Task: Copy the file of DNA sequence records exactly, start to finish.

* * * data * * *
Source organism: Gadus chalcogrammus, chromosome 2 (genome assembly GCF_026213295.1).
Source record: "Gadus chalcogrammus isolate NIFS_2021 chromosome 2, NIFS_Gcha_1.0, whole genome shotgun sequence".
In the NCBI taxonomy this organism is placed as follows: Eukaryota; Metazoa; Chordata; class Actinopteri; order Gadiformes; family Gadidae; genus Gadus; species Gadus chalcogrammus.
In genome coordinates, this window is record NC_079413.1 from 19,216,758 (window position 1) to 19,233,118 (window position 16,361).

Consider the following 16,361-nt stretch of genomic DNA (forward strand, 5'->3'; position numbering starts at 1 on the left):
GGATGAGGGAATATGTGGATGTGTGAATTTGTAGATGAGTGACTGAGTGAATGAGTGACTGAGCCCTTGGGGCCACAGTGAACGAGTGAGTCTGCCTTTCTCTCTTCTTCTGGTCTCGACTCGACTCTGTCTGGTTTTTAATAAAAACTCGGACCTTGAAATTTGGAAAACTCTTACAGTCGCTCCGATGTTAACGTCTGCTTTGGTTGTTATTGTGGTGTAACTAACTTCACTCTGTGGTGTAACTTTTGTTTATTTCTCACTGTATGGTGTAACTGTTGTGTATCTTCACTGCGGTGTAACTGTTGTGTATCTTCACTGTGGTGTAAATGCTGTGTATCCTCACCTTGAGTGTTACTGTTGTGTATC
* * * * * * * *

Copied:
Source organism: Gadus chalcogrammus, chromosome 2 (genome assembly GCF_026213295.1).
Source record: "Gadus chalcogrammus isolate NIFS_2021 chromosome 2, NIFS_Gcha_1.0, whole genome shotgun sequence".
In the NCBI taxonomy this organism is placed as follows: Eukaryota; Metazoa; Chordata; class Actinopteri; order Gadiformes; family Gadidae; genus Gadus; species Gadus chalcogrammus.
In genome coordinates, this window is record NC_079413.1 from 19,216,758 (window position 1) to 19,233,118 (window position 16,361).

Consider the following 16,361-nt stretch of genomic DNA (forward strand, 5'->3'; position numbering starts at 1 on the left):
GGATGAGGGAATATGTGGATGTGTGAATTTGTAGATGAGTGACTGAGTGAATGAGTGACTGAGCCCTTGGGGCCACAGTGAACGAGTGAGTCTGCCTTTCTCTCTTCTTCTGGTCTCGACTCGACTCTGTCTGGTTTTTAATAAAAACTCGGACCTTGAAATTTGGAAAACTCTTACAGTCGCTCCGATGTTAACGTCTGCTTTGGTTGTTATTGTGGTGTAACTAACTTCACTCTGTGGTGTAACTTTTGTTTATTTCTCACTGTATGGTGTAACTGTTGTGTATCTTCACTGCGGTGTAACTGTTGTGTATCTTCACTGTGGTGTAAATGCTGTGTATCCTCACCTTGAGTGTTACTGTTGTGTATC